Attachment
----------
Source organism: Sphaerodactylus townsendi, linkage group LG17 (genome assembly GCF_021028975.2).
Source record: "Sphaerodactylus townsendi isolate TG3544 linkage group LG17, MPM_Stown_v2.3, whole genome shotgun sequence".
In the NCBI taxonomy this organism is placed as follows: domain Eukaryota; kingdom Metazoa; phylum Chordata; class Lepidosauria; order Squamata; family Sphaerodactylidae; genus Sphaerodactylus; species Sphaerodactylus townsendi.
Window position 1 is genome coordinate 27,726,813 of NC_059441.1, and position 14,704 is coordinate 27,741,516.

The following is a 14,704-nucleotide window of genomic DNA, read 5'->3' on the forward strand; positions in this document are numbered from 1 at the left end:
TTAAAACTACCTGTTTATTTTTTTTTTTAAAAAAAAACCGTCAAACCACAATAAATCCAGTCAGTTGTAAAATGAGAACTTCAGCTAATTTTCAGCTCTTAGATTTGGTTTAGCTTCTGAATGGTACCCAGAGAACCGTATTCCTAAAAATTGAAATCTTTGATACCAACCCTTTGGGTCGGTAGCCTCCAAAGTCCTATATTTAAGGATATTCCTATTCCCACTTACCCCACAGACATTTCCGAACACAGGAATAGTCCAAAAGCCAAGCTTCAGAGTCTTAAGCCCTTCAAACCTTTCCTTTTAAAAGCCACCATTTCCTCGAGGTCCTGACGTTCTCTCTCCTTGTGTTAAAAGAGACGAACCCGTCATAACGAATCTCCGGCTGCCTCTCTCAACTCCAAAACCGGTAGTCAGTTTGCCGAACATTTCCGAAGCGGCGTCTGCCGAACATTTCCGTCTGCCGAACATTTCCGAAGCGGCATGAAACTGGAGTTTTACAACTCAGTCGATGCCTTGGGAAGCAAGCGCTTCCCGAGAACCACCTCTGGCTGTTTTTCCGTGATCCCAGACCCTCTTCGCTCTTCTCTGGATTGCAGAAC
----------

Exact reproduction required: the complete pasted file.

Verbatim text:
Source organism: Sphaerodactylus townsendi, linkage group LG17 (genome assembly GCF_021028975.2).
Source record: "Sphaerodactylus townsendi isolate TG3544 linkage group LG17, MPM_Stown_v2.3, whole genome shotgun sequence".
In the NCBI taxonomy this organism is placed as follows: domain Eukaryota; kingdom Metazoa; phylum Chordata; class Lepidosauria; order Squamata; family Sphaerodactylidae; genus Sphaerodactylus; species Sphaerodactylus townsendi.
Window position 1 is genome coordinate 27,726,813 of NC_059441.1, and position 14,704 is coordinate 27,741,516.

The following is a 14,704-nucleotide window of genomic DNA, read 5'->3' on the forward strand; positions in this document are numbered from 1 at the left end:
TTAAAACTACCTGTTTATTTTTTTTTTTAAAAAAAAACCGTCAAACCACAATAAATCCAGTCAGTTGTAAAATGAGAACTTCAGCTAATTTTCAGCTCTTAGATTTGGTTTAGCTTCTGAATGGTACCCAGAGAACCGTATTCCTAAAAATTGAAATCTTTGATACCAACCCTTTGGGTCGGTAGCCTCCAAAGTCCTATATTTAAGGATATTCCTATTCCCACTTACCCCACAGACATTTCCGAACACAGGAATAGTCCAAAAGCCAAGCTTCAGAGTCTTAAGCCCTTCAAACCTTTCCTTTTAAAAGCCACCATTTCCTCGAGGTCCTGACGTTCTCTCTCCTTGTGTTAAAAGAGACGAACCCGTCATAACGAATCTCCGGCTGCCTCTCTCAACTCCAAAACCGGTAGTCAGTTTGCCGAACATTTCCGAAGCGGCGTCTGCCGAACATTTCCGTCTGCCGAACATTTCCGAAGCGGCATGAAACTGGAGTTTTACAACTCAGTCGATGCCTTGGGAAGCAAGCGCTTCCCGAGAACCACCTCTGGCTGTTTTTCCGTGATCCCAGACCCTCTTCGCTCTTCTCTGGATTGCAGAAC